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Published on June 10, 2020

5 Reasons Why Keeping a Mood Journal Is Good For Your Mental Health

5 Reasons Why Keeping a Mood Journal Is Good For Your Mental Health

Did you know that a mood journal can improve your mental health?

There are days when you’re so happy that you feel like you can take over the world, while there are some days when you feel like the world around you is caving in.

It’s natural to shift moods now and then. Give yourself permission to feel every emotion. It’s okay to not be okay. You know that, right?

It’s important to know that every mood you feel influences the way you act.[1]

You may not be able to dictate how you feel at every given moment. However, you can take an extra step to know what each emotion means to you and how you can assess yourself while in that state of mood.

Why It’s Important to Track Your Mood

Have you ever noticed how you make bad decisions when you’re angry? Or how you can’t think straight when you feel downright sad?

It’s not surprising that the way we think, or the decisions we make sometimes heavily rely on our mood.[2] This is why we need to keep track of it.

One of the best ways to do this is to write down your mood in a journal. Writing things down will help you understand and manage yourself better. You’ll be able to recognize what triggers your moods and find out how you can take actions that best serve your highest self.

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A mood journal is a great way to identify personal factors that affect your mood daily.

Writing in my mood journal is a core part of my morning ritual. It gives me time to reflect on how certain people, places, or decisions that I make throughout my day impact my mood.

Not only does writing in my journal build self-awareness, but it also helps me figure out how I can avoid triggers from happening altogether.

5 Reasons Why a Mood Journal Is Good for Your Mental Health

Tracking your mood is a helpful way to improve your mental health. If you don’t control your emotions, your emotions will end up controlling you and that is a recipe for disaster.

Here are the top 5 reasons why I believe you should start mood journaling.

1. It Helps You Determine a Course of Action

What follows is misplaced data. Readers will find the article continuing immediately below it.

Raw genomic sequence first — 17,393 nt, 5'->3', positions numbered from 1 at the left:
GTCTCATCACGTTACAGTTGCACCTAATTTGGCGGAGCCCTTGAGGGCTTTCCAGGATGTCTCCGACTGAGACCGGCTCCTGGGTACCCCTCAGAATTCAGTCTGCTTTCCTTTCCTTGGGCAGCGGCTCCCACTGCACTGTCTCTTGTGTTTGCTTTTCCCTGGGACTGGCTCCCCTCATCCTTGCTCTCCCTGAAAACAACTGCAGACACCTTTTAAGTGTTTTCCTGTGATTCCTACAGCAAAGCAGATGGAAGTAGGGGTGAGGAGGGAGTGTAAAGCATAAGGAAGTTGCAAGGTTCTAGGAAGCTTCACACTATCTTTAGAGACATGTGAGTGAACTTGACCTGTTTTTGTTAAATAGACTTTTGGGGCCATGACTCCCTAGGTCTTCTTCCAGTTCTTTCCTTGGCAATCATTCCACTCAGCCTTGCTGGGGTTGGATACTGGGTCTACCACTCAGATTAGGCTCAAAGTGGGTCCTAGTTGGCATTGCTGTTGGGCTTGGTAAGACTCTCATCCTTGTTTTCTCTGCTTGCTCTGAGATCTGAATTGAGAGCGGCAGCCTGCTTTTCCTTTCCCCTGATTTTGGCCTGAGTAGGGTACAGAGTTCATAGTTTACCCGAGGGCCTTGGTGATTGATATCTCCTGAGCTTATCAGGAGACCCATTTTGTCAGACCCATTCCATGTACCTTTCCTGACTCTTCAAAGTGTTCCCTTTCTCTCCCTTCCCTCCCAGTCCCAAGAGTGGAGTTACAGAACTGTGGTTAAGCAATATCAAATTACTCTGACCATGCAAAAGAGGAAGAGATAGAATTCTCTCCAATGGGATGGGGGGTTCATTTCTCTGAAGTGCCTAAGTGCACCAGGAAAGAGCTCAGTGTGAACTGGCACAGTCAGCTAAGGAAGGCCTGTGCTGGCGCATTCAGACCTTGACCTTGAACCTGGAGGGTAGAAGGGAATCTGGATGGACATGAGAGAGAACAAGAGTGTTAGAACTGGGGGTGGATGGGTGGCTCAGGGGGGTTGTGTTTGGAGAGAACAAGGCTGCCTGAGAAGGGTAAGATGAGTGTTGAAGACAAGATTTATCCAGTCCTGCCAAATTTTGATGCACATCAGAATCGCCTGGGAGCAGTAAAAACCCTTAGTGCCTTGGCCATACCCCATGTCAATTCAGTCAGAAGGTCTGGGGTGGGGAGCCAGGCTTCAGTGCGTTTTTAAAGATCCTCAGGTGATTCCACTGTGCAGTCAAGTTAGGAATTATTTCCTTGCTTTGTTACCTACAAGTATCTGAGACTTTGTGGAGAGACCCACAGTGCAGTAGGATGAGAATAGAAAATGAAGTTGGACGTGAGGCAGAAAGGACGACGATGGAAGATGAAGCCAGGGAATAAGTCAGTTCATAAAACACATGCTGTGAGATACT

When you’re aware of how you’re feeling, you can better understand what you need.

Think about the last time you found yourself spiraling emotionally. Did you feel like you could make a decision at that moment? Probably not.

When you are overwhelmed, you feel paralyzed to take action.

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A mood journal will help you take notice of your day-to-day emotions so you can figure out the best ways that you can respond to them.[3]

2. It Helps You Express Your Emotions

If you are someone who is prone to overthinking and worrying about everything, it’s imperative that you express your emotions through writing.

A mood journal is a safe container where you are given the space to feel without judgment. It’s a process that is both therapeutic and empowering. You don’t have to worry about how someone may receive your words because you’re having a dialogue with yourself.

Trust me when I say that you don’t have to carry around the weight of your feelings for one day longer. You deserve a break, so give yourself the gift of self-expression through journaling.

3. It Will Support Your Healing Process

Anytime that I’ve gone through a serious trauma in my life, journaling has been a core piece of my healing process. Anytime that I’ve tried to push down or ignore difficult emotions related to my past, I only felt worse.

Mood journaling allows you to sort through the difficult events that have occurred in your life so that you can start making sense of them.

More importantly, this therapeutic process allows you to come to a deeper understanding of yourself, which is a core piece of the healing process.

A study conducted by the University of Auckland found out that people who wrote emotionally about past stressful events had their wounds heal faster than people who wrote about their factual day to day activities[4]

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Healing is your birthright. If you have been struggling to make sense of the trauma you’ve endured, I encourage you to start writing your way towards better mental and emotional health.

4. It Helps Reveal What Your Triggers Are

We all have emotional triggers. It’s a part of being human. Someone will say something that triggers an emotional reaction that throws you off your game.

Emotional triggers are people, words, opinions, situations, or environmental situations that provoke an intense and excessive emotional reaction within us.[5]